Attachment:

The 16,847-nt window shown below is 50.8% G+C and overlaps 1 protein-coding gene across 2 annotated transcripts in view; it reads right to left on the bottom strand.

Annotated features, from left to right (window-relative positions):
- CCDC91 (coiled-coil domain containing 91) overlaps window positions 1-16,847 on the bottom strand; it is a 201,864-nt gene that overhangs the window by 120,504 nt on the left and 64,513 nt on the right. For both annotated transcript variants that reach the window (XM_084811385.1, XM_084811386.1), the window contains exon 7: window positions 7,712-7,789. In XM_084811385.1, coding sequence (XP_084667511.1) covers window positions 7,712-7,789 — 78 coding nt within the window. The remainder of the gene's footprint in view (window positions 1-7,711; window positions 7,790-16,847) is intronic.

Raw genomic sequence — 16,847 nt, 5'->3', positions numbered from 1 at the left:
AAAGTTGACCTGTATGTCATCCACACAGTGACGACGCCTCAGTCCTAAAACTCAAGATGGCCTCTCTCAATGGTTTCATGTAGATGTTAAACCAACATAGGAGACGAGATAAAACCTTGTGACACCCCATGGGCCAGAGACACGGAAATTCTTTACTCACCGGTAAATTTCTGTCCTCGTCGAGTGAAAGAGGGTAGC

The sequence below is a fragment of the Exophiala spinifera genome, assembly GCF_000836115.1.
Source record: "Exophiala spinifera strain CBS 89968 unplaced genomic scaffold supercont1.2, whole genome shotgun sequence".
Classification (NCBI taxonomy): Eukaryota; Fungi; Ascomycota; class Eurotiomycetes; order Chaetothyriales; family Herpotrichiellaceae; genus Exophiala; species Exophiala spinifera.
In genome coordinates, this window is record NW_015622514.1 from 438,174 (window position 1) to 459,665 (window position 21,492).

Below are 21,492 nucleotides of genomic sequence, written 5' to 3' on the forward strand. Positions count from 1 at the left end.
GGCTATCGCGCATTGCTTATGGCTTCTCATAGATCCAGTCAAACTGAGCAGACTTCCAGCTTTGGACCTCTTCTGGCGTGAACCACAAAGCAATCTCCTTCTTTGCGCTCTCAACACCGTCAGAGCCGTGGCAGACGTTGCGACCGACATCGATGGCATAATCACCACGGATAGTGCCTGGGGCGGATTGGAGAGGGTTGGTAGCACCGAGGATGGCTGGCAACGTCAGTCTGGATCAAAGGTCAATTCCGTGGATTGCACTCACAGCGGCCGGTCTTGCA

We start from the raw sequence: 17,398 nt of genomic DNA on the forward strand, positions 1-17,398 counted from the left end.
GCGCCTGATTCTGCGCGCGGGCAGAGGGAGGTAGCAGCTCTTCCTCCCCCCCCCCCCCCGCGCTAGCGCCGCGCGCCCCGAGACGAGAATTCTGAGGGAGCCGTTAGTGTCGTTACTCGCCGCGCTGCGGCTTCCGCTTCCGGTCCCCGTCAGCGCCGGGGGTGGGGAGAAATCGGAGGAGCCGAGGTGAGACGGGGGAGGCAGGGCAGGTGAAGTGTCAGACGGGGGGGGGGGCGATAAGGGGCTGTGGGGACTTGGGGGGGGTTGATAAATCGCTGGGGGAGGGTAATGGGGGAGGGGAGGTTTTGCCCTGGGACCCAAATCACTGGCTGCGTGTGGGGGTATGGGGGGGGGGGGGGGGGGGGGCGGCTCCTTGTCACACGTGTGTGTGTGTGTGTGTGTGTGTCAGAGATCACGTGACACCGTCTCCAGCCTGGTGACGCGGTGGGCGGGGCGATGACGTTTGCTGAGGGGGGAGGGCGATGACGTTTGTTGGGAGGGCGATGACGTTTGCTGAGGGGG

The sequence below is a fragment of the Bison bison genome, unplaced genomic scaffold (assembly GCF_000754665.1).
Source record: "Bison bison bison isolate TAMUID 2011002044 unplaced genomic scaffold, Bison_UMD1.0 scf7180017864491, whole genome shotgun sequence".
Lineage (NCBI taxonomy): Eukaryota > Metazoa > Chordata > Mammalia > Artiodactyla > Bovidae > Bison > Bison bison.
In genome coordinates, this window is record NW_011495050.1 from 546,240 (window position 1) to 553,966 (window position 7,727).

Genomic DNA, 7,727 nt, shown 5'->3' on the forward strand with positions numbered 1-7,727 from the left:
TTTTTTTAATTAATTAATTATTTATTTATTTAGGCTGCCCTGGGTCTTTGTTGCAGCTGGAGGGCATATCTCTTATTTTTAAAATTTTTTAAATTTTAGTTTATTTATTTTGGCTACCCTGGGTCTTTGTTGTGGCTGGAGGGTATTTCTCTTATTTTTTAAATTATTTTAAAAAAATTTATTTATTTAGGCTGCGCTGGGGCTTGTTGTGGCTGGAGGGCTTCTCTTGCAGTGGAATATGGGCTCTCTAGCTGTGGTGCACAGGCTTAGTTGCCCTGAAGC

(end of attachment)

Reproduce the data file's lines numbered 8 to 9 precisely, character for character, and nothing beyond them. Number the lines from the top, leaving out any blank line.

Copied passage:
Classification (NCBI taxonomy): Eukaryota; Fungi; Ascomycota; class Eurotiomycetes; order Chaetothyriales; family Herpotrichiellaceae; genus Exophiala; species Exophiala spinifera.
In genome coordinates, this window is record NW_015622514.1 from 438,174 (window position 1) to 459,665 (window position 21,492).